8.) What are your thoughts on writing a book series?
I wrote a brief mystery series once, only three titles, and I had mixed feelings about it. I knew how much time of my writing life it was going to occupy, time I could not give to any other project and that felt a little confining. I’m not a writer who can keep two or three projects going at a time. I hate multi-tasking. On the other hand, a series gave me more time with my characters and I thought of it, really, as a nineteenth century serial rather than somewhat isolated and sequential novels. I brought them forward in time and was able to make the interesting changes that happen to people over time.
A Lady of Good Family
by Jeanne Mackin
Raised among wealth and privilege during America's fabled Gilded Age, a niece of famous novelist Edith Wharton and a friend to literary great Henry James, Beatrix Farrand is expected to marry, and to marry well. But as a young woman traveling through Europe, she already knows that gardens are her true passion. How she becomes a woman for whom work and love, the earthly and the mysterious, are held in delicate balance is the story of her unique determination to create beauty while remaining true to herself.
My grandparents had a farm outside of Schenectady, and every Sunday my father, who worked in town, would hitch the swayback mare to the buggy and take us out there. I would be left in play in the field as my father and grandfather sat on the porch and drank tea and Grandma cooked. My mother, always dressed a little too extravagantly, shelled the peas.
A yellow barn stood tall and broad against a cornflower blue sky. A row of red hollyhocks in front of the barn stretched to the sky, each flower on the stem as silky and round as the skirt on Thumbelina’s ball gown. In the field next to the barn, daisies danced in the breeze. My namesake flower.
I saw it still, the yellows and red and blues glowing against my closed eyelids. The field was my first garden and I was absolutely happy in it. We usually are, in the gardens of our childhood.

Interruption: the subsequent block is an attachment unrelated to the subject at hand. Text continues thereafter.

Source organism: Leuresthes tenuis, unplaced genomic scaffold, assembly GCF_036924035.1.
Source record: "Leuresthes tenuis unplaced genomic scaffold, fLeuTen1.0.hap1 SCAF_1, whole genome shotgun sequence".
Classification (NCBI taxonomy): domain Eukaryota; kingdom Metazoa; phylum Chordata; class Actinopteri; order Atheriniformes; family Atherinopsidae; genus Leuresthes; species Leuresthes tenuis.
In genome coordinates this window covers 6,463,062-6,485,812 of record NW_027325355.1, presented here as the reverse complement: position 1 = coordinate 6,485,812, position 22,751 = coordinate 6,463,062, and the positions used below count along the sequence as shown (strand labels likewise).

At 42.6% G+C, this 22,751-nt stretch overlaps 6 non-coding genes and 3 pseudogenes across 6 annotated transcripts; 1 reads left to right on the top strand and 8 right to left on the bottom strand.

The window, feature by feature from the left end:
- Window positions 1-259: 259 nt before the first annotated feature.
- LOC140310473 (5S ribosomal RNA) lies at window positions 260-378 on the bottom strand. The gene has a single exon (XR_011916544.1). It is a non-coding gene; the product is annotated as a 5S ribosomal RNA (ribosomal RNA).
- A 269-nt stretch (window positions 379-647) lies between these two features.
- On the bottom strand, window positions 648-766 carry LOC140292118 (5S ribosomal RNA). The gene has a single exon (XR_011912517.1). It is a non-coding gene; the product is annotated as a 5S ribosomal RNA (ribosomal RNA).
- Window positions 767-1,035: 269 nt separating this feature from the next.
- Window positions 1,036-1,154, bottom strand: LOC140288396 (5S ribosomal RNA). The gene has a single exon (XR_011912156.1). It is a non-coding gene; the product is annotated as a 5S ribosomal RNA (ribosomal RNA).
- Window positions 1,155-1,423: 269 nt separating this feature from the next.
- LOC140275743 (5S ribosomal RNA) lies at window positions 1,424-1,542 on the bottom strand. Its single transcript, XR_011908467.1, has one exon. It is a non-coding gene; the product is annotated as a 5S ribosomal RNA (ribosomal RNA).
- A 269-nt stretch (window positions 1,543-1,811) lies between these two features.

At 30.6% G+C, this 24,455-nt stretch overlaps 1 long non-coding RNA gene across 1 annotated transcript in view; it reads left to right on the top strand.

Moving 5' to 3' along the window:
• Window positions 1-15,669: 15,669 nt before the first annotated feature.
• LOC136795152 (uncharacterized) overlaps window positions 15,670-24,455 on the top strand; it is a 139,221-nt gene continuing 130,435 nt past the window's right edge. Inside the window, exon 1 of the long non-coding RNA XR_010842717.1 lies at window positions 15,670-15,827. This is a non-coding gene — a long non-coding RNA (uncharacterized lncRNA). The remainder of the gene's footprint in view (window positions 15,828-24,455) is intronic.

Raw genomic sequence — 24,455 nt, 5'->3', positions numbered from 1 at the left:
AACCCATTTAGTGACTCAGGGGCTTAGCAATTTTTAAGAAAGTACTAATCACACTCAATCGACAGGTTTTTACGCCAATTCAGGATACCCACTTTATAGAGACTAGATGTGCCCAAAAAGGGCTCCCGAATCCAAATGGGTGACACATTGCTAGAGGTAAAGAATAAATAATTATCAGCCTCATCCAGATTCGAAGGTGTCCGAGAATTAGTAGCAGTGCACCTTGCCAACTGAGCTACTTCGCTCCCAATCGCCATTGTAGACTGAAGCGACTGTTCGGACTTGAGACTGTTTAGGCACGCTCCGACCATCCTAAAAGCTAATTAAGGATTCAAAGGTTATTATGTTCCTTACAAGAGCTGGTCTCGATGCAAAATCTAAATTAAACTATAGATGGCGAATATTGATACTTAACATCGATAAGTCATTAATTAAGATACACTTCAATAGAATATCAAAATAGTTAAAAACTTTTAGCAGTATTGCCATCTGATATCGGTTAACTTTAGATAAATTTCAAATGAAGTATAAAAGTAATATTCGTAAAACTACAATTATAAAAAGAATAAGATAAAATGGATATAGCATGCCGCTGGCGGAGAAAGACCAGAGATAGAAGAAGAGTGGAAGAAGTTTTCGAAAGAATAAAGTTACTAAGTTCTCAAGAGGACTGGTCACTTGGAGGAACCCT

When I opened my eyes I was on a porch in Lenox, a little tired from weeks of travel, a little restless. My companions were restless, too, weary of trying to make polite conversation as strangers do.
It was a late-summer evening, too warm, with a disquieting breeze stirring the treetops as if a giant ghostly hand ruffled them. Through the open window a piano player was tinkling his way through Irving Berlin as young people danced and flirted. In the road that silvered past the inn, young men, those who had made it home from the war, drove up and down in their shiny black Model T’s.
It was a night for thinking of love and loss, first gardens, first kisses.
Mrs. Avery suggested we try the Ouija board. Since the war it had become a national obsession.
“Let’s,” I agreed eagerly.
AUTHOR Bio and Links:
Jeanne Mackin ‘s latest novel, A Lady of Good Family, explores the secret life of gilded age Beatrix Jones Farrand, niece of Edith Wharton and the first woman professional landscape design in America. Her previous novel, The Beautiful American, based on the life of model turned war correspondent and photographer, Lee Miller won the CNY 2015 prize for fiction. She has published in American Letters and Commentary and SNReview and other publications and is the author of the Cornell Book of Herbs and Edible Flowers. She was the recipient of a creative writing fellowship from the American Antiquarian Society and her journalism has won awards from the Council for the Advancement and Support of Education. She lives with her husband, Steve Poleskie, in Ithaca.
A Lady of Good Family is available at Barnes and Nobles, Amazon, and other bookstores.
GIVEAWAY INFORMATION and RAFFLECOPTER CODE
Jeanne will be awarding a $15 Amazon or B/N GC to a randomly drawn winner via rafflecopter during the tour, and a $15 Amazon or B/N GC to a randomly drawn host.